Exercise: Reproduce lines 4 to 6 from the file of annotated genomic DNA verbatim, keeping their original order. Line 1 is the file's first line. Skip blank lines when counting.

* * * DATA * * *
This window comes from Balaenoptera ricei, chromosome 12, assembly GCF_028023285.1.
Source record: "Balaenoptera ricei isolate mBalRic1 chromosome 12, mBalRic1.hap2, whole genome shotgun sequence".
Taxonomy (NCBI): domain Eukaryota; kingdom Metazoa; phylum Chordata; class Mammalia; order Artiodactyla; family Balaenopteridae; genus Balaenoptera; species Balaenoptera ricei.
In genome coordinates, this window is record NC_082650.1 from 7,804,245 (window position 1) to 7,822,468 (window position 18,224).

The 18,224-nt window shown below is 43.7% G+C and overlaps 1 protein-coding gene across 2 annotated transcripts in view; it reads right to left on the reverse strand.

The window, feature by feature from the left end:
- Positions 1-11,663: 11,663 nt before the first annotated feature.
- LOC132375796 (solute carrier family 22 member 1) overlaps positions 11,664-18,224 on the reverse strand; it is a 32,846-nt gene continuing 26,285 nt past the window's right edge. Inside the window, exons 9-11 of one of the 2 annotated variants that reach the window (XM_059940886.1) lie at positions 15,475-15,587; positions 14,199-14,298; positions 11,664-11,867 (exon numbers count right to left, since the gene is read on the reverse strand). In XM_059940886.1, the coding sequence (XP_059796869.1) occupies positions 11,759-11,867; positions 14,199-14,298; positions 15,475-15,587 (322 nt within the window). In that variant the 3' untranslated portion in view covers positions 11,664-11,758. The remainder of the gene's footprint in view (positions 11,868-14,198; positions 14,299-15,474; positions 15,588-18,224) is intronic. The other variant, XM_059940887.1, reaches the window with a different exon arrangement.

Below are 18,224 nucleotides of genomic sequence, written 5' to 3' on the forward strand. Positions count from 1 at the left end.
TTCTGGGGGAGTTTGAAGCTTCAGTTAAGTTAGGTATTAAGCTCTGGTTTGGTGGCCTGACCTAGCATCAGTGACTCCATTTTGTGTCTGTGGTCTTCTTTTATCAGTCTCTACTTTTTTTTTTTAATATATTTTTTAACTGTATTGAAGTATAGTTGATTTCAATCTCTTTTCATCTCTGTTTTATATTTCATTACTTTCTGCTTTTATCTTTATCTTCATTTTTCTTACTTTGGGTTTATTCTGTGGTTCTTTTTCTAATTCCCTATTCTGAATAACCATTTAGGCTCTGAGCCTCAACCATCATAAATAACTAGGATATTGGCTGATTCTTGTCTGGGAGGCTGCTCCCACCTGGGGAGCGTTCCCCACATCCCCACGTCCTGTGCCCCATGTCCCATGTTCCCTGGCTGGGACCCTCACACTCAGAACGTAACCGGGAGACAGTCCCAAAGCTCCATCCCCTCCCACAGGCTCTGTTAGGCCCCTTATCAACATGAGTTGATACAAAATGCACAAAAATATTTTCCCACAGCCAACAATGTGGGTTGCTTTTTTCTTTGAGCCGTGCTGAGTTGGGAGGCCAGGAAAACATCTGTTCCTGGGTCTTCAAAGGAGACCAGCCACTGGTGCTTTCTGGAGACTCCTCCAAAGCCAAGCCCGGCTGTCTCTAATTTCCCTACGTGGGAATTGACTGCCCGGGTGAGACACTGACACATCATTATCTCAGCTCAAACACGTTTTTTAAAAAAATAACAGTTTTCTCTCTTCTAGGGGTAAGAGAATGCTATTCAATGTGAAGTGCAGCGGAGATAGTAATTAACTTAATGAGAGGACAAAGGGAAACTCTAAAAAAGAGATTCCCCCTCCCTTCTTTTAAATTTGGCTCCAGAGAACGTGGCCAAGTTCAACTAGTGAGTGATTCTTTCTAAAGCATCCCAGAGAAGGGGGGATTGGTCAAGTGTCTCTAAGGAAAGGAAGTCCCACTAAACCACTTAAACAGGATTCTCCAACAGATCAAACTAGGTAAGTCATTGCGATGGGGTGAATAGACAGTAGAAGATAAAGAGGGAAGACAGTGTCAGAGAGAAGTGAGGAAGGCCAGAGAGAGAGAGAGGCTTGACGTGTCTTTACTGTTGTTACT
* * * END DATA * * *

In genome coordinates, this window is record NC_082650.1 from 7,804,245 (window position 1) to 7,822,468 (window position 18,224).

The 18,224-nt window shown below is 43.7% G+C and overlaps 1 protein-coding gene across 2 annotated transcripts in view; it reads right to left on the reverse strand.

The window, feature by feature from the left end: